I think it’s great that you found a way to enjoy the food and culture in Ecuador with a different diet. Also, I think it is wonderful that your host mom was so willing to help you with that. I appreciate your bravery and willingness to try banana pizza. I don’t think I would be able to do that! Food is such a large part of culture, so I glad you got to experience it!

  9. Cassandra Mahlberg

    Abby, thanks so much for expanding on your food experience! Overhearing the bits and pieces of your story is much different than reading it like this, so I am really glad to have this chance. I knew you were working on vegetarianism before you left, so I was also wondering if you would part with that for the sake of a cultural experience, but I am so glad you did not. The strength of your morals and what you value can be tested every time you utter a word about your choice to be a vegetarian, so trying to explain that cross-culturally sounds like an even bigger struggle. I’m glad that you were able to still embrace the culture without sacrificing your values, but I’m wondering, was the reaction to being a vegetarian in Ecuador better or worse than what you’ve experienced in the U.S (a couple years ago, I too would have asked you incredulously why you’ve given up meat, but I understand now)? Is there a food that was really accommodating to your diet there that you wish was more common here? Do you think that if you went back to Ecuador after you’re used to an entirely vegetarian diet you would continue to eat eggs and tuna to find balance with protein, or do you have more creative ideas to implement in the types of food you experienced there?

  10. Ellery Bruns

    Abigail,

    Having a different diet than the people around you is difficult in the US, let alone in another country where you are unfamiliar with the available and affordable food options. My friend is pescetarian trying to transition to vegetarian as well, and, even on campus, has a difficult time finding different food options. From talking with her, I know it’s not an easy task. Nonetheless, I think it is important to stick to your values while respecting the culture of the country you are in. From your article, you did exactly that splendidly. If you go to Ecuador again, what would you do now that you wished you had done before your study abroad experience to make being pescetarian a little easier?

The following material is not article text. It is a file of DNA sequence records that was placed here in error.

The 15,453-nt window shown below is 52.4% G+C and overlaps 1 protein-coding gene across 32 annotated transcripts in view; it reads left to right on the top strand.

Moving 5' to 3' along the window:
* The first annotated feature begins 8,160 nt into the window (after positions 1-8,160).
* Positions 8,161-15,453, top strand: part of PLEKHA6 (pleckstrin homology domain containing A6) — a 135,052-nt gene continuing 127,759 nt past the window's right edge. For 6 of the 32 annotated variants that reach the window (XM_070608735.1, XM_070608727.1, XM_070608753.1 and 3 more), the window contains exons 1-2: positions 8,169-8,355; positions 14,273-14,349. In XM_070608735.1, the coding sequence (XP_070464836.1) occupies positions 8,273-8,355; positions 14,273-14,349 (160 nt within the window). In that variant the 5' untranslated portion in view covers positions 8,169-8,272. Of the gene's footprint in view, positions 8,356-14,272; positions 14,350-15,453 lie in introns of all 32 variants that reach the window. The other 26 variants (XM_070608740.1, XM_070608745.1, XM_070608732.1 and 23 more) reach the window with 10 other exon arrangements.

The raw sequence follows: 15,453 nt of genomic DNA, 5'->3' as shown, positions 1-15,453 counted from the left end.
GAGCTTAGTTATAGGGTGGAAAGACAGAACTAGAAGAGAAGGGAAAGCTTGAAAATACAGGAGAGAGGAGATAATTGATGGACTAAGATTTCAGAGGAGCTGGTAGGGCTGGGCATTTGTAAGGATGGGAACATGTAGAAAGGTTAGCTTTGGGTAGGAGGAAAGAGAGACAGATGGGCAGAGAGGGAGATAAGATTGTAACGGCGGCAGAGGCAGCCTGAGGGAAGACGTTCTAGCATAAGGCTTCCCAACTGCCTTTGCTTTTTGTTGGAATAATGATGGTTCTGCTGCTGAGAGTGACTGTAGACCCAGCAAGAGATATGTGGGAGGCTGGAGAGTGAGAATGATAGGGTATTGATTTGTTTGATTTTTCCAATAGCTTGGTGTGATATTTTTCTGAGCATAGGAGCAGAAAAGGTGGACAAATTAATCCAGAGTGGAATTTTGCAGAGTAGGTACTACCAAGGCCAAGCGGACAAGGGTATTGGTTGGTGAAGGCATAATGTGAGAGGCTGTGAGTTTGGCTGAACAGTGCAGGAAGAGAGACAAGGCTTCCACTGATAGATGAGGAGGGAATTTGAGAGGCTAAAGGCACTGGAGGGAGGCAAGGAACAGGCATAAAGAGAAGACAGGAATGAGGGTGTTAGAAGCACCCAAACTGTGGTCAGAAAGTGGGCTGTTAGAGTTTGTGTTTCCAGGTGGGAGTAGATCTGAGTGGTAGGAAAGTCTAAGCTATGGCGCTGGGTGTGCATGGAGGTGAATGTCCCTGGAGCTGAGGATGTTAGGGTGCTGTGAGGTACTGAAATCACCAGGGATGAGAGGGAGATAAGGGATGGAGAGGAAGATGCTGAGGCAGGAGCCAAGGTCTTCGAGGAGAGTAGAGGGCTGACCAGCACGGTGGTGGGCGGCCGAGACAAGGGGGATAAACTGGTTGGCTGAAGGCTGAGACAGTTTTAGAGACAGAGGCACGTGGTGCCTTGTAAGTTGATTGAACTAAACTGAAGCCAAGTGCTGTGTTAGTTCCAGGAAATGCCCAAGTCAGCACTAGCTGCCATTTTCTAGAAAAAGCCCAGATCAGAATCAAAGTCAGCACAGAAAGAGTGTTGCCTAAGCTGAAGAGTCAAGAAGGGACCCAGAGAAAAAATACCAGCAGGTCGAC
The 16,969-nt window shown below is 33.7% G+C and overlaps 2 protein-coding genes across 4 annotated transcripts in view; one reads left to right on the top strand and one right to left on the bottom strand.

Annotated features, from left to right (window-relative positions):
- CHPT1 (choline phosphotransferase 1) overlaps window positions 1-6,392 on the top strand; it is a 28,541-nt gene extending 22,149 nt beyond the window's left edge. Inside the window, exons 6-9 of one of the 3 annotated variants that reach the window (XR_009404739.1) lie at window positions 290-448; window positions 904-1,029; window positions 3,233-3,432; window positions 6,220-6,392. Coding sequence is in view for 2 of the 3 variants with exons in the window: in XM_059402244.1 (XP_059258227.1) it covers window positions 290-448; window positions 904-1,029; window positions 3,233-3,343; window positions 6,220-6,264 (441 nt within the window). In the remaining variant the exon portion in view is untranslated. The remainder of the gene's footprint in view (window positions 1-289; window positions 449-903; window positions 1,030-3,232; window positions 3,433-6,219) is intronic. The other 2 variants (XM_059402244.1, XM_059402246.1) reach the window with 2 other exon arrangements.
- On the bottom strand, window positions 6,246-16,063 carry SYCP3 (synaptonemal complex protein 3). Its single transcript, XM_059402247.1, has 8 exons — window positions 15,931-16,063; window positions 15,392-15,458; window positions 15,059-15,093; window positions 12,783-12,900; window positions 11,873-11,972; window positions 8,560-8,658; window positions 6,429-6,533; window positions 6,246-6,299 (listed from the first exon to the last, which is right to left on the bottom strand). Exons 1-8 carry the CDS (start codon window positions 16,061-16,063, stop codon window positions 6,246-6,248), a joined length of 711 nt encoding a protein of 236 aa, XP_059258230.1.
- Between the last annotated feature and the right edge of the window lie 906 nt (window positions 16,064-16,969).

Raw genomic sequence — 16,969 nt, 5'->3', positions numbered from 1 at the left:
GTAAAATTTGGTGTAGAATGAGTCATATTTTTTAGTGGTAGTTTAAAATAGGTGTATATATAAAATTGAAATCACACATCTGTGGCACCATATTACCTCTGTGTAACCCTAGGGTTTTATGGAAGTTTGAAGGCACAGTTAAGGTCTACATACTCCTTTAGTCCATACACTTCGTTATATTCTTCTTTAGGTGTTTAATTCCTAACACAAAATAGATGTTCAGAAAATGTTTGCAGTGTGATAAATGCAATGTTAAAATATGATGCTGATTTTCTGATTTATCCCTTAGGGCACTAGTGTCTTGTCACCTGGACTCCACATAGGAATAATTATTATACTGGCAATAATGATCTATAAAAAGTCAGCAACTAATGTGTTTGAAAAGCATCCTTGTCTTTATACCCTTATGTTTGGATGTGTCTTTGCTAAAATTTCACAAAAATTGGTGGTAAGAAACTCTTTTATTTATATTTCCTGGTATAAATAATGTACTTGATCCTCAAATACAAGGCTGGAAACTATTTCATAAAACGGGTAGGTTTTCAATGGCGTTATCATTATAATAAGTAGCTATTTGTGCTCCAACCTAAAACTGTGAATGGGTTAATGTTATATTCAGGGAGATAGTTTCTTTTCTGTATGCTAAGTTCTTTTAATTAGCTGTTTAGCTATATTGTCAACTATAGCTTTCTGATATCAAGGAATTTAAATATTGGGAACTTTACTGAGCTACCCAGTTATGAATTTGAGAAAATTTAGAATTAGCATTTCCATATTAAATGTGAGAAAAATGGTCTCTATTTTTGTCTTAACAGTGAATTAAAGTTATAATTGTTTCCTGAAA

11. Diana Deuel

    Hi Abigail,
    Thank you for sharing your experience abroad! I went to Ecuador with a friend who was vegetarian and it was definitely a new experience for the waiters to understand that she never ate meat! I tried the guinea pig while I was there because the whole group I was with bought one. It was a different taste and part of me felt bad for eating it. I have never heard of putting popcorn in your soup but I would definitely try it! I love hearing about your experience in Ecuador so thank you for continuing to put out new articles!

  12. william Brennhofer

    Abby,

    I wish i could not eat as much meat because of the pollution aspect of it. But i feel like i rely to much on beef to get me through my time in college. I am hoping that after my time in college that i could make the switch to cutting out more meat. I do love how they are so willing to work with you, and also how they were confused with how to help you. I know that peanut butter is a food that is only really big in America. Because i have been told that it is very similar in Russia and most of Europe.

  13. Owen Granger

    Abigail,
    I commend you on the balance you had of your values versus those of the Ecuadorian culture so that both could be respected. I am sure it was quite a challenge sticking to your diet when you are in a place where most people haven’t heard of a vegetarian or pescatarian. I myself have never known someone to be either so I enjoyed learning your perspective and I can completely see the merit in choosing either diet. I relish the chance to be able to bridge two cultures together with such harmony as you did. I also did not know that Guinea pig was consumed in Ecuador and while that a piece of their culture, I do not think I would ever be able to eat one myself.

  14. Alexandra Erickson

    Food is almost always the highlight of any trip I go on so it was a delight to hear about your adventures with the new food from the country you were visiting and your previous preferences. I think this was also a great example how certain meals have come into existence throughout history by different cultures coming together and intermixing their preferences. Also, I was unaware that there was such thing as farming guinea pigs! My mom has them, and although I find them to be rather boring entertainment, I never would have thought people ate them! It is unique to experience what we consider out of the ordinary to be the norm in other places. Thanks for sharing!

  15. Andrew Bailey